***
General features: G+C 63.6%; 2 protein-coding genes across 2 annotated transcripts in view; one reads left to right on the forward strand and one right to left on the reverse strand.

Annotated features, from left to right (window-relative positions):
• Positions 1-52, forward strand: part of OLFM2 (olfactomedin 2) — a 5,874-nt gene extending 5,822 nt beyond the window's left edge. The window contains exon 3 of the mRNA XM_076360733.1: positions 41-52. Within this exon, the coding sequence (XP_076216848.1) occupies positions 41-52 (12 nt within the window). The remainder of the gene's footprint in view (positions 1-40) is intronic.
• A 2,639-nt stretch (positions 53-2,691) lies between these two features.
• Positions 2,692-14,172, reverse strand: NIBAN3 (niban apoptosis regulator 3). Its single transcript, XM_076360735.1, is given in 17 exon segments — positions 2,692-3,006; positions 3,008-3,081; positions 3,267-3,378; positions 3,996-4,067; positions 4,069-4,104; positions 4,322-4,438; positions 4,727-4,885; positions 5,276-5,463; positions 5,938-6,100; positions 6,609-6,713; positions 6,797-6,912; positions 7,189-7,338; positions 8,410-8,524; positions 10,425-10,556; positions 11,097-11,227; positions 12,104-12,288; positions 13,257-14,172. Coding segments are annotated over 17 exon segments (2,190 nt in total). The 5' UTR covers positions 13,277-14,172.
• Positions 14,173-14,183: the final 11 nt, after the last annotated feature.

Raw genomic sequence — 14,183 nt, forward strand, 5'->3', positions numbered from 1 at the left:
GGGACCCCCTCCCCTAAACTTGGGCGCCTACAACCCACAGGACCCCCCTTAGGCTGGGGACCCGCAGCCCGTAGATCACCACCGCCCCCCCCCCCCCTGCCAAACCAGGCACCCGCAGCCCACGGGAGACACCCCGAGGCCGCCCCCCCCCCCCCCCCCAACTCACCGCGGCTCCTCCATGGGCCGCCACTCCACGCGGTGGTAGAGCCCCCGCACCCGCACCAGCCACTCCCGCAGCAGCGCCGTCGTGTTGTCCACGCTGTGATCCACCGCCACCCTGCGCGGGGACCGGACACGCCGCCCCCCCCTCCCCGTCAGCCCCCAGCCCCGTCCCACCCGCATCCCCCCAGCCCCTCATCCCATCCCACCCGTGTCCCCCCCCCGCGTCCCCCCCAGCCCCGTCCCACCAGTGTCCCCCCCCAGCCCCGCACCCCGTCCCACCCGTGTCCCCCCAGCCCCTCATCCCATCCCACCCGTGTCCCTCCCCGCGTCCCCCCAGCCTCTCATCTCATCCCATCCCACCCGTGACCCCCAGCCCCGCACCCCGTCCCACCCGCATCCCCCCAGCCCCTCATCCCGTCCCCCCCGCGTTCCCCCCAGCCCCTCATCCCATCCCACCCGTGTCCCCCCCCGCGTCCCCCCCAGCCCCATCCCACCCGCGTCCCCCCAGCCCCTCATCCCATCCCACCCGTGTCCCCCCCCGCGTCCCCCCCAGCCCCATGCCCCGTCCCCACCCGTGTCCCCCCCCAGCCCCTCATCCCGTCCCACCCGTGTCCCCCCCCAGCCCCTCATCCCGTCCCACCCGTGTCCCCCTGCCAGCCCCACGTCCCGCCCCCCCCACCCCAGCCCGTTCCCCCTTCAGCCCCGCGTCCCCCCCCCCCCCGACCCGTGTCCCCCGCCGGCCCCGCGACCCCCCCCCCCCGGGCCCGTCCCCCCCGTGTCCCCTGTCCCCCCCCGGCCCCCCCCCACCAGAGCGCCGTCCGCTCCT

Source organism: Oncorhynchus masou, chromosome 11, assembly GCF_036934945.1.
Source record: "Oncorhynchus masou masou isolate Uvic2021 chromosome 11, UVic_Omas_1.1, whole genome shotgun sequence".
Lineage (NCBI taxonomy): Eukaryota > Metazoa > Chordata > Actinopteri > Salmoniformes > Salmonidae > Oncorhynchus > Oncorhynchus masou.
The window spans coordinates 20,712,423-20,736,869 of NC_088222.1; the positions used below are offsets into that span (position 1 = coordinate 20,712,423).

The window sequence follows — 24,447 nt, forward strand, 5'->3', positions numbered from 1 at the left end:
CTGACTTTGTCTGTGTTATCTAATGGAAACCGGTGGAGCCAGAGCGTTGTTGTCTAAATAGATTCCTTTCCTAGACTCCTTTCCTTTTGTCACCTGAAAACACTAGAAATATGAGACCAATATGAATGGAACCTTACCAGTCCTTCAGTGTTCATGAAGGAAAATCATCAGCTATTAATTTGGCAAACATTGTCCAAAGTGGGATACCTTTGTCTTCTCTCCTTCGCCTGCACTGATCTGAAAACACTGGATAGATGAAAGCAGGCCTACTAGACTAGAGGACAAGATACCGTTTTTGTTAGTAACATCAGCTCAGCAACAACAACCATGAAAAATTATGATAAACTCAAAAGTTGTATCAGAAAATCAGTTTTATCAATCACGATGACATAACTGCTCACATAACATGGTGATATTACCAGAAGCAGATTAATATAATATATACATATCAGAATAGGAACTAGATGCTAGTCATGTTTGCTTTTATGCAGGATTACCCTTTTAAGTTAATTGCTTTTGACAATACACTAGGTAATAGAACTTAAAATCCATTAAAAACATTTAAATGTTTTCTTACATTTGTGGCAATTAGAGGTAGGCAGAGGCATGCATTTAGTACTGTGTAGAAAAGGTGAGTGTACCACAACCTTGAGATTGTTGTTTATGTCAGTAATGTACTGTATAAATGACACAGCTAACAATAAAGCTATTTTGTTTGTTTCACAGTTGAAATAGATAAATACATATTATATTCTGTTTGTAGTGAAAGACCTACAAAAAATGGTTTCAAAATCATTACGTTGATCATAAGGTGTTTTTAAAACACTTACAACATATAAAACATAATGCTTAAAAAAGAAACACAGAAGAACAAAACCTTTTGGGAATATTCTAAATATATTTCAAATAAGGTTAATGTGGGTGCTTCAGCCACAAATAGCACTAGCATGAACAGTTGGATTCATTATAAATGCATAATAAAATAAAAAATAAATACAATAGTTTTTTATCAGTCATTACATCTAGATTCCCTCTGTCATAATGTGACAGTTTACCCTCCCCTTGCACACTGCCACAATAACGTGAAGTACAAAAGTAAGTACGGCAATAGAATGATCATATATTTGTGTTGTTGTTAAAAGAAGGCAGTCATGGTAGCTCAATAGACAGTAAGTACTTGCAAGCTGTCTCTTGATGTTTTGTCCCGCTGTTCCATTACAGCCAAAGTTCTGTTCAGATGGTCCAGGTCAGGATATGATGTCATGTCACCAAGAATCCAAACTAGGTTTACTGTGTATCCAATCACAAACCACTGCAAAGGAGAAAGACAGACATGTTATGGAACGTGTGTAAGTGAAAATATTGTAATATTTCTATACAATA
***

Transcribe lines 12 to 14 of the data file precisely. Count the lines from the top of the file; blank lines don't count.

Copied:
The window spans coordinates 20,712,423-20,736,869 of NC_088222.1; the positions used below are offsets into that span (position 1 = coordinate 20,712,423).

The window sequence follows — 24,447 nt, forward strand, 5'->3', positions numbered from 1 at the left end:
CTGACTTTGTCTGTGTTATCTAATGGAAACCGGTGGAGCCAGAGCGTTGTTGTCTAAATAGATTCCTTTCCTAGACTCCTTTCCTTTTGTCACCTGAAAACACTAGAAATATGAGACCAATATGAATGGAACCTTACCAGTCCTTCAGTGTTCATGAAGGAAAATCATCAGCTATTAATTTGGCAAACATTGTCCAAAGTGGGATACCTTTGTCTTCTCTCCTTCGCCTGCACTGATCTGAAAACACTGGATAGATGAAAGCAGGCCTACTAGACTAGAGGACAAGATACCGTTTTTGTTAGTAACATCAGCTCAGCAACAACAACCATGAAAAATTATGATAAACTCAAAAGTTGTATCAGAAAATCAGTTTTATCAATCACGATGACATAACTGCTCACATAACATGGTGATATTACCAGAAGCAGATTAATATAATATATACATATCAGAATAGGAACTAGATGCTAGTCATGTTTGCTTTTATGCAGGATTACCCTTTTAAGTTAATTGCTTTTGACAATACACTAGGTAATAGAACTTAAAATCCATTAAAAACATTTAAATGTTTTCTTACATTTGTGGCAATTAGAGGTAGGCAGAGGCATGCATTTAGTACTGTGTAGAAAAGGTGAGTGTACCACAACCTTGAGATTGTTGTTTATGTCAGTAATGTACTGTATAAATGACACAGCTAACAATAAAGCTATTTTGTTTGTTTCACAGTTGAAATAGATAAATACATATTATATTCTGTTTGTAGTGAAAGACCTACAAAAAATGGTTTCAAAATCATTACGTTGATCATAAGGTGTTTTTAAAACACTTACAACATATAAAACATAATGCTTAAAAAAGAAACACAGAAGAACAAAACCTTTTGGGAATATTCTAAATATATTTCAAATAAGGTTAATGTGGGTGCTTCAGCCACAAATAGCACTAGCATGAACAGTTGGATTCATTATAAATGCATAATAAAATAAAAAATAAATACAATAGTTTTTTATCAGTCATTACATCTAGATTCCCTCTGTCATAATGTGACAGTTTACCCTCCCCTTGCACACTGCCACAATAACGTGAAGTACAAAAGTAAGTACGGCAATAGAATGATCATATATTTGTGTTGTTGTTAAAAGAAGGCAGTCATGGTAGCTCAATAGACAGTAAGTACTTGCAAGCTGTCTCTTGATGTTTTGTCCCGCTGTTCCATTACAGCCAAAGTTCTGTTCAGATGGTCCAGGTCAGGATATGATGTCATGTCACCAAGAATCCAAACTAGGTTTACTGTGTATCCAATCACAAACCACTGCAAAGGAGAAAGACAGACATGTTATGGAACGTGTGTAAGTGAAAATATTGTAATATTTCTATACAATA